I can testify to this.  Whenever my study, tool shed or car trunk looks like someone set off a hand-grenade…it’s a safe bet my spiritual life is in inner turmoil as well!

Sloth leads to sloppy spiritual living as certainly as lazy leads to a messy home.

Picture #4 – Led into Other Sins

Laziness leads to a sagging roof;
    idleness leads to a leaky house.  Ecclesiastes 10:18 (NLT)

Yet we hear that some of you are living idle lives, refusing to work and    
   meddling in other people’s business.    2 Thessalonians 3:11 (NLT)

A life of idleness brings trouble.  We’ve all heard the old saying that idle hands are the Devil’s workshop.

John Wesley wanted to make sure his preachers weren’t lazy.  He would ask 19 questions of “would-be” preachers before being ordained.  Those same questions are asked today by a bishop before laying-on of hands.  Here is question #19:

Will you observe the following directions?  a) Be diligent.  Never be unemployed.  Never be triflingly employed.  Never trifle away time; neither spend any more time at any one place than is strictly necessary.    b) Be punctual.  Do everything exactly at the time.  And do not mend our rules, but keep them; not for wrath, but for conscience’ sake.[2]

If you couldn’t answer “yes” to those questions, you were not going to be a Methodist preacher!

There is good Scriptural underpinning for these questions:

Never be lazy, but work hard and serve the Lord enthusiastically.   Romans 12:11 (NLT)

Part of the reason we are to avoid laziness like the plague (beside the fact that it is a New Testament command) is that sloth is a breeding ground for falling prey to temptation of all sorts.

Martin Luther had wonderful thoughts on how the Lord’s Prayer speaks to such an issue

…take the sixth petition, “And lead us not into temptation.”  Say: “O dear Lord, Father and God, keep us fit and alert, eager and diligent in thy word and service, so that we do not become complacent, lazy, and slothful as though we had already achieved everything.  In that way the fearful Devil cannot fall upon us, surprise us, and deprive us of thy precious word or stir up strife and factions among us and lead us into other sin and disgrace, both spiritually and physically; Rather grant us wisdom and strength through thy spirit that we may valiantly resist him and gain the victory. Amen.”[3]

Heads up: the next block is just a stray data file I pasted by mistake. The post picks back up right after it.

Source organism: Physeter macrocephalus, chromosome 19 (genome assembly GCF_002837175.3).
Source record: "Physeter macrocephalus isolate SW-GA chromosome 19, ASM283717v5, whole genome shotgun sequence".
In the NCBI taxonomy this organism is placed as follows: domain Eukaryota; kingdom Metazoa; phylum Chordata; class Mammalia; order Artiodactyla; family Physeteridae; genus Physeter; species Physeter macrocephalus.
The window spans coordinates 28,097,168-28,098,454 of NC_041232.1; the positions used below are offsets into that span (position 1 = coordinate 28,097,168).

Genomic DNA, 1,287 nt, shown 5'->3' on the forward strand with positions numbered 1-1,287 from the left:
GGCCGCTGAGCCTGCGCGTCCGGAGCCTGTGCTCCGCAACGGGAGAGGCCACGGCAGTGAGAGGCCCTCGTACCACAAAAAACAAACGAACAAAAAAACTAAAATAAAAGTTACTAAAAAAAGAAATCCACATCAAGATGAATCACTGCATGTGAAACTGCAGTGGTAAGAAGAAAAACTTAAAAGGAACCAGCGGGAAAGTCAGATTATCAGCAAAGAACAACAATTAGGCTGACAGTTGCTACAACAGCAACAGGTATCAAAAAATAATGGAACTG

If you recall the story of King David getting into trouble with Bathsheba, you might remember it was sloth that started it all.

In the spring of the year, when kings normally go out to war, David sent Joab and the Israelite army to fight the Ammonites.  They destroyed the Ammonite army and laid siege to the city of Rabbah.  However, David stayed behind in Jerusalem.  Late one afternoon, after his midday rest, David got out of bed and was walking on the roof of the palace.  As he looked out over the city, he noticed a woman of unusual beauty taking a bath.  He sent someone to find out who she was, and he was told, “She is Bathsheba, the daughter of Eliam and the wife of Uriah the Hittite.”   2 Samuel 11:1-2 (NLT)

David was a king, and he should have been with his armies, leading; that’s what kings do.  He got lazy, and in his case it led to lust.  The lust caused a pregnancy, which he tried to cover up, and when that didn’t work he became a murderer, having Bathsheba’s husband killed to protect his own reputation.

In the final analysis it wasn’t just David’s reputation that died; his family was in shambles and some of his children tried to kill their father, and did destroy what was left of a peaceful kingdom in Israel.  Sloth breeds sin!

So, there we have four pictures of what being a “lazybones” will do for you, or more appropriately, IN you and TO you!

You end up in destructive pride, independent arrogance, despair and headed in the wrong direction, away from God’s loving hands.

This is why sloth – and the other 6 sins are called DEADLY!  They lead to a life outside the will of God…and eventually away from the presence of God.

So, fight this laziness that tries to creep in; fight it with
       ·        humility, accepting the counsel of God’s Word

       ·        accountability, accept help if you need it, but be genuine

       ·        stewardship – commit to taking care of everything God has placed
in your hands as holy unto the LORD

       ·        Diligence – never let your hands be idle for any time beyond the
     rest that is needed to regain strength

Be Godly, not slothful!


[1] W. A. Poovey, The Prayer He Taught
[2] Wesley’s Historic Questions – Randy Willis
[3] Martin Luther—Later Years and LegacyChristian History, no. 39.